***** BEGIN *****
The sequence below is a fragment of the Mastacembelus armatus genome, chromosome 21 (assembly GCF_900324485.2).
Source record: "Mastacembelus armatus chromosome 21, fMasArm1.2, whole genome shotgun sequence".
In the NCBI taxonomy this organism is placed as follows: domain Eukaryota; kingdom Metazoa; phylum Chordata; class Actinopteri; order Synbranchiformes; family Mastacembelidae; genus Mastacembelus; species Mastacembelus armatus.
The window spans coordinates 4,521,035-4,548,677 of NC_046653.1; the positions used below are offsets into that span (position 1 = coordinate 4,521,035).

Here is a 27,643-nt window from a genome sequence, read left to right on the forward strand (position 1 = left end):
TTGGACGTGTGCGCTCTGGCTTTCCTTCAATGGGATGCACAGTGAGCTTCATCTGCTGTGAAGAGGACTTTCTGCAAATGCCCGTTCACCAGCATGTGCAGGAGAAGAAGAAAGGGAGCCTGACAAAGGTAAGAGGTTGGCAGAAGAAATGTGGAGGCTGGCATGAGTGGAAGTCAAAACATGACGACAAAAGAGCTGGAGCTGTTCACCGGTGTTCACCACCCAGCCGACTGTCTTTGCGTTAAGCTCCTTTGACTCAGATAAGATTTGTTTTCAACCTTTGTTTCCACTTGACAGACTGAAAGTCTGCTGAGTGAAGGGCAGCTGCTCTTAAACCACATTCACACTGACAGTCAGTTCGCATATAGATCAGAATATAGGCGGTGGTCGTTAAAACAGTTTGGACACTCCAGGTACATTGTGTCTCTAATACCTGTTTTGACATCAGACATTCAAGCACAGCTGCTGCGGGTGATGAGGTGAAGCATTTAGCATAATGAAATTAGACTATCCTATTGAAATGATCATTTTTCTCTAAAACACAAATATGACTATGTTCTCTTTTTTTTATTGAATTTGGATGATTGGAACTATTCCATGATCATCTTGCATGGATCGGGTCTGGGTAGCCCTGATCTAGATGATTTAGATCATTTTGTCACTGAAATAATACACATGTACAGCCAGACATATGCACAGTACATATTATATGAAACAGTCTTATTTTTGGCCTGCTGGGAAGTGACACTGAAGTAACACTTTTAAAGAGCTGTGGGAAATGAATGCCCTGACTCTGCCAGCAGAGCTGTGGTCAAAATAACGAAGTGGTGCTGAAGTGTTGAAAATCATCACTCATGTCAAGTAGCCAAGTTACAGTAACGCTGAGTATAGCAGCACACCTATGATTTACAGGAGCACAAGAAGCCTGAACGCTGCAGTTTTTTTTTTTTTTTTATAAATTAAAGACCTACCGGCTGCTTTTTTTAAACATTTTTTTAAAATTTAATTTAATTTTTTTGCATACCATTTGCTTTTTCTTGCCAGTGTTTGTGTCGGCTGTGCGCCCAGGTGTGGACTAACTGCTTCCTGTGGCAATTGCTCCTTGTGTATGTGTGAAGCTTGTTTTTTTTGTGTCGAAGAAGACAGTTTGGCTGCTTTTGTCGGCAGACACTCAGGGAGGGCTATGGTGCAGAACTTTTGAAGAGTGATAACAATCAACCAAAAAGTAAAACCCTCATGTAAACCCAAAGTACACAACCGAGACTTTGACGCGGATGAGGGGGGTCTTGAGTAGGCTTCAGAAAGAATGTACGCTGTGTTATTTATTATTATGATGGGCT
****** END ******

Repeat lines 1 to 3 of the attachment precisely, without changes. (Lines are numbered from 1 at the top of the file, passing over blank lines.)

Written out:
The sequence below is a fragment of the Mastacembelus armatus genome, chromosome 21 (assembly GCF_900324485.2).
Source record: "Mastacembelus armatus chromosome 21, fMasArm1.2, whole genome shotgun sequence".
In the NCBI taxonomy this organism is placed as follows: domain Eukaryota; kingdom Metazoa; phylum Chordata; class Actinopteri; order Synbranchiformes; family Mastacembelidae; genus Mastacembelus; species Mastacembelus armatus.